In the tug of war, which was the most important event of the day three Glengarrians pulled for Scotland. The contest was between eight Germans and a like number of Scotch.  Of course the Scotch won as is proper and fitting.  In the Scotch were three brothers McLaurin.  Their father was Duncan McLaurin, once a resident of Breadabane, County of Glengarry.  About 1852 he removed to Bruce County and later on his family came to California.  Mrs McLaurin who spent her girlhood days in “fa Lochaber” now lives in Stockton, where she is affectionately and carefully ministered to by an unmarried daughter.  There are six McLaurin lads and three of them pulled for Scotland in the tug of war.  They are all thriving and prosperous ranchers on the tule lands of San Joaquin County.  There are John and Dan, Douglass and Willie, Colin and Archie.  A proud man was Donald Weir when he was awarded first prize as piper, and led the march in the uniform of the gallant 42nd.  The reel in his pipes is as clear and shrill as when it used the resound in Glengarry when Donald was younger, and aiblins keener to dance himself than to pipe for other folk.

Amongst the other Glengarrians connected with the Caledonia Club in San Joaquin county are AC McDonald and William and Duncan McDougald of the well know firm of McDougald, Sangster and Company.  Among Glengarrians there is but little chance of old associations being forgotten.

Were one to ask me, “Saw ye my lad wi’ his tartans and philibeg?” I can truthfully say that I saw nearly every Glengarry lad in San Joaquin county at Goodwater Grove in all his bravery at the Caledonia Club’s holiday.

Yours, etc.

Walter Roberts, Stockton, Cal, June 6th 1894

[I think it would be an interesting study to do, on the presence of Glengarrians in California.  I know from my own family tree that two of my great-grandmother’s brothers [Cashion] settled in California, and also another Grant relative whom they went into business with.  What were the connections, how long did they linger? Was there continued communication?  Were there specific waves of movement?  Was it a family migration or just the single men?]

Battle of Chrysler`s Farm Monument, 1895

The Glengarrian, 27 Sep 1895

The Battle of Chrysler’s Farm

Unveiling of the Monument


The monument was unveiled on Wednesday with most befitting honour and unbounded enthusiasm.  Nearly ten thousand people were present from these United Counties.  Donald McNaughton of Lancaster Village, Warden, occupied the chair of honour, and beside him sat Sir Mackenzie Bowell, Sir James Grant, Hon John Haggart and Hon Mr Dickey, all of whom delivered splendid patriotic speeches.

The distinguished guests arrived from Morrisburg by steam yacht being preceded by a steamboat containing a large number of people, and a Company of Cadets from the High School at Morrisburg. These cadets were composed of the scholars attending the High School, who wore well-fitting dark blue uniforms with white facings, with rifles and bayonets, and were under command of their own officers. Their arrival, and smart soldierlike appearance elicited well merited applause from the crowds of people. It was a fitting tribute to the occasion that these young Canadians could with their ordinary secular education receive instructions in healthy military drill while at school, and the trustees of the High School at Morrisburg deserve no ordinary credit for their patriotic endeavours in this praiseworthy direction.

Nearly one thousand people were there from Cornwall, among whom may be mentioned Dr Bergin, MP, John Bergin, AR McLennan, L Ross, JA McDougall, Wm Mack, ex-MPP, Mayor Mulhern, Dr Hamilton, Dr Graveley, DB Maclennan, QC, JG Snetsinger, ex-MP, D Munroe, and a full contingent of the Sons of Scotland in their picturesque dress, RA Pringle, CH Mattice, W Gibbens, CW Young, Wm Chisholm, Rev Father Corbett, JA Chisholm, while from the county of Glengarry we were proud to see James Rayside, ex-MPP, DD Darragh, GH MacGillivray, Thomas McDonald, Ewan Dingwall, Dr Mowat, Wm Macpherson, Farquhar McLennan, Murdoch McLennan, Donald Fraser, Alex J Grant, ex-MPP, John A Grant, JA McDougall (Capt), James McPherson, JB Snyder, AB McLennan, John J McDonnell of Glen Nevis, in full kilts, and many other loyal men.  The day was one long to be remembered by those who had the good luck to be present. The weather was perfect, and pleasant to travel by road, river or rail.  The Citizen’s Band of Cornwall, furnished fine instrumental music, while the school children of Cornwall and the Glee Club of Morrisburg sang the Canadian National Anthem in such a manner as to arouse the patriotic feelings of the immense gathering to fever heat. The military also proved a most indispensible help to the day’s proceedings by their presence. Col Aylmer, the Assit. Adjutant-General was present from Ottawa, and our local regiment, the 59th was under the command of Lieut-Col Bredin and Major Baker, Captian JA Macdonnell (Greenfield) and Lieuts Nichols and Hearnden of Alexandria, being also present; Lieut Hearnden having the honour of taking charge of the Queen’s colors upon this auspicious occasion.  Space will not allow us to reproduce the patriotic speeches, but next week we hope to give our readers a full report of the interesting and historic words uttered upon the battle field of Chrysler’s Farm by the loyal men who on Wednesday unveiled such a substantial memorial to the noble Canadian and British hearts who fought and died for our Canadian homes in 1812-13.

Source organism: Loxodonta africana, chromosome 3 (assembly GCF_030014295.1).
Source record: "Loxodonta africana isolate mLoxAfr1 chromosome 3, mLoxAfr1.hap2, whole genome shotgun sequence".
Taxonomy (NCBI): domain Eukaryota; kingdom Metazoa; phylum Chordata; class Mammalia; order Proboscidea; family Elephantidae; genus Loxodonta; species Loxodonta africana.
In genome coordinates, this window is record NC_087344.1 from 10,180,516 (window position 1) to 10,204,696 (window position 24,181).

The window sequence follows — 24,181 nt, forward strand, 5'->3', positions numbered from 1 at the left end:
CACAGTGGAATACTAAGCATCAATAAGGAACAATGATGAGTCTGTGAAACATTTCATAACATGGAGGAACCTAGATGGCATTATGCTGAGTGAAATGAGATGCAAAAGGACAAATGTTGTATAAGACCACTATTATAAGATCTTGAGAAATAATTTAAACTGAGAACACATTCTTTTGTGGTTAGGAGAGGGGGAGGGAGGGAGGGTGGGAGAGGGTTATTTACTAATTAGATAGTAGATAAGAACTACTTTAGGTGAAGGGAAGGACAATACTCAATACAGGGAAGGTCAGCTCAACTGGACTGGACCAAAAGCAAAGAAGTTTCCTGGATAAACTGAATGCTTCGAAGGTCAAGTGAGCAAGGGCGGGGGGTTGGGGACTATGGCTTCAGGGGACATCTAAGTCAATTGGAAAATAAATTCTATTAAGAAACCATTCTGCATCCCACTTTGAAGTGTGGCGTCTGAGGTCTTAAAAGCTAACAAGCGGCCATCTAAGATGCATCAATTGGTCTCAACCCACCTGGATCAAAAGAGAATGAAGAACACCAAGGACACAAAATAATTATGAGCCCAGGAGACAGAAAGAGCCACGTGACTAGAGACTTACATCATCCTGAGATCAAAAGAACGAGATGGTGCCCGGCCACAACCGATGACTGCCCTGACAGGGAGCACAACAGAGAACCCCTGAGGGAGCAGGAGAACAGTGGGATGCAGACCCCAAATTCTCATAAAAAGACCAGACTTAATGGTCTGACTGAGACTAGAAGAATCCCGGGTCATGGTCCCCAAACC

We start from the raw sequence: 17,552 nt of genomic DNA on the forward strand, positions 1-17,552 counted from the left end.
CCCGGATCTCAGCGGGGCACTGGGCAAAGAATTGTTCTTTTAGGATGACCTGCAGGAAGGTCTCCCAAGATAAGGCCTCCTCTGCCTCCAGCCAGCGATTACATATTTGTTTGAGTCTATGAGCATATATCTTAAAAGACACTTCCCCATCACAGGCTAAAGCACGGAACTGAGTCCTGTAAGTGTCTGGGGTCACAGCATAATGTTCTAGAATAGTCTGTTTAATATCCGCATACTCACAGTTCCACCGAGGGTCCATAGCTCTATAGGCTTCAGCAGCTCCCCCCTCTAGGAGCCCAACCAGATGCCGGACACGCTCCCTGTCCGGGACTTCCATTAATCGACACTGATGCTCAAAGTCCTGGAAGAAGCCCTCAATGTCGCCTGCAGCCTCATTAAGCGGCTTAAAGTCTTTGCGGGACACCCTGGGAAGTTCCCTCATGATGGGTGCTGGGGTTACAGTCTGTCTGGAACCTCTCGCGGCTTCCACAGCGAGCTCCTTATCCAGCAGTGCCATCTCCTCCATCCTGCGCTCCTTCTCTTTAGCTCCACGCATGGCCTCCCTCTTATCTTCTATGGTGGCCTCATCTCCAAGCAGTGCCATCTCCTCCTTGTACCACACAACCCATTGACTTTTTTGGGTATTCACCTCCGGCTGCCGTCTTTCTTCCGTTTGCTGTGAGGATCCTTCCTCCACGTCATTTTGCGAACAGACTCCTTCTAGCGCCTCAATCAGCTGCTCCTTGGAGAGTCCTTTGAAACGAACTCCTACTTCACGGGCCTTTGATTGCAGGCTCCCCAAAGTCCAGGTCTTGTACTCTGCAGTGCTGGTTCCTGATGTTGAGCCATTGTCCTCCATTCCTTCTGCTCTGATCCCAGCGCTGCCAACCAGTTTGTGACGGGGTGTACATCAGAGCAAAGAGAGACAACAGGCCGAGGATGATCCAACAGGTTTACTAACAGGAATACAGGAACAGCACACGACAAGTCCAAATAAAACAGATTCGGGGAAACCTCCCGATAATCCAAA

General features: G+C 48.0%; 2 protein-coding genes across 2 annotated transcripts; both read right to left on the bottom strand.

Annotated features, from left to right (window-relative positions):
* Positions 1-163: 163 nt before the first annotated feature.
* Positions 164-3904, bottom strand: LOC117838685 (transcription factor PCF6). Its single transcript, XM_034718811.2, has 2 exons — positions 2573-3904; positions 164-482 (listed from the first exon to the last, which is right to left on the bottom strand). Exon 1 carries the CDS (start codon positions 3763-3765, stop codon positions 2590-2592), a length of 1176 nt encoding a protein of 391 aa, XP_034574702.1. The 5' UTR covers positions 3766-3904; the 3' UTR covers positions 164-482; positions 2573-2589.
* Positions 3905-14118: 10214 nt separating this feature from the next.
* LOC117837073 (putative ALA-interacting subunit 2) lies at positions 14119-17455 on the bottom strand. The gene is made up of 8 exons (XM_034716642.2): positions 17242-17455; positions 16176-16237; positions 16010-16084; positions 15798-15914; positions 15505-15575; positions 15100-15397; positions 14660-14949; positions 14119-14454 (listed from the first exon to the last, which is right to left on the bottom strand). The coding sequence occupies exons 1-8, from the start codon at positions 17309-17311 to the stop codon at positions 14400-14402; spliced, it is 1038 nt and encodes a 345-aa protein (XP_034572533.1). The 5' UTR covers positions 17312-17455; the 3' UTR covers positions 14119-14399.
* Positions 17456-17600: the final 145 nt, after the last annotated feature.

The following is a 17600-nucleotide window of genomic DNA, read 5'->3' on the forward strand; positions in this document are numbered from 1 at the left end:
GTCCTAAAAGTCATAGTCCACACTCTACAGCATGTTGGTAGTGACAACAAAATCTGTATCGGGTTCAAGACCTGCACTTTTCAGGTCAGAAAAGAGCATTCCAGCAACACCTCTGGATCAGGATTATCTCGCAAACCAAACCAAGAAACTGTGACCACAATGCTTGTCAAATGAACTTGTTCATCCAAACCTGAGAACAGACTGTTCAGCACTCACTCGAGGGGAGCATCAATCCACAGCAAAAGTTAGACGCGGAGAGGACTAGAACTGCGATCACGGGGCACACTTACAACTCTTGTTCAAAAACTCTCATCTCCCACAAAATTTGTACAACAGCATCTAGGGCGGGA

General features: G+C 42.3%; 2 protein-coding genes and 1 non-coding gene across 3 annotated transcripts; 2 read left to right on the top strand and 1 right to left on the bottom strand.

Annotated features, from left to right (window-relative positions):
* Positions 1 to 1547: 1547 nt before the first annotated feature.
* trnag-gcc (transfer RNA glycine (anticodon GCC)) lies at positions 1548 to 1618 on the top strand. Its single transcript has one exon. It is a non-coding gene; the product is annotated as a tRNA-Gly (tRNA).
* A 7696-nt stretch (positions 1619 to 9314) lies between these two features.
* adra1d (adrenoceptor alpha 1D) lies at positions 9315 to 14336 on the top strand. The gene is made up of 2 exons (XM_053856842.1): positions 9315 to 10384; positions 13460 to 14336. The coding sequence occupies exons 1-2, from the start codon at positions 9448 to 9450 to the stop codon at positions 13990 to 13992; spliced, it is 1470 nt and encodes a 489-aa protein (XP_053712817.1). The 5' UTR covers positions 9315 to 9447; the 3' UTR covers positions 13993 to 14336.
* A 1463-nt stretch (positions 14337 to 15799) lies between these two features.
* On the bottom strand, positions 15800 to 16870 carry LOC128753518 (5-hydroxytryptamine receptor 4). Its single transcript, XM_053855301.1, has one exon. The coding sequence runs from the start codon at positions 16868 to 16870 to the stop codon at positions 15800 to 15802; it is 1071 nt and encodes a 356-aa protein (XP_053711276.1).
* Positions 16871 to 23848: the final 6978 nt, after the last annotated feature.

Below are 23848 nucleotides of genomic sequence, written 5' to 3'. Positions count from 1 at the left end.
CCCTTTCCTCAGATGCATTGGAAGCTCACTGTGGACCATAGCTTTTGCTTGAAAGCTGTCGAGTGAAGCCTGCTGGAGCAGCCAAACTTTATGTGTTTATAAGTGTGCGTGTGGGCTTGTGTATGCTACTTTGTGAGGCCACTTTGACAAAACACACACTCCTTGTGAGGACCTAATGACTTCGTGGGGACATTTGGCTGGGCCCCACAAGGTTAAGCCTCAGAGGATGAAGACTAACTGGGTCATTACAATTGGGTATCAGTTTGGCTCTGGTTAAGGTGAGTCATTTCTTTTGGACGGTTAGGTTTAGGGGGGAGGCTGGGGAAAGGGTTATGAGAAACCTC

The Maple Leaf our emblem dear,

The Maple Leaf for ever;

God save our Queen and heaven bless,

The Maple Leaf for ever.

[Note that the monument was moved in 1958 when area was flooded for the St Lawrence Seaway.  It now rests near Upper Canada Village in Morrisburg, ON]

Armistice Commemorations, Montreal, 1919

Montreal Daily Star, 11 November 1919, page 3

Montreal ceased all activity in honor Armistice

King’s Orders to commemorate termination of war carried out in city today – Factories, railways and street traffic stopped.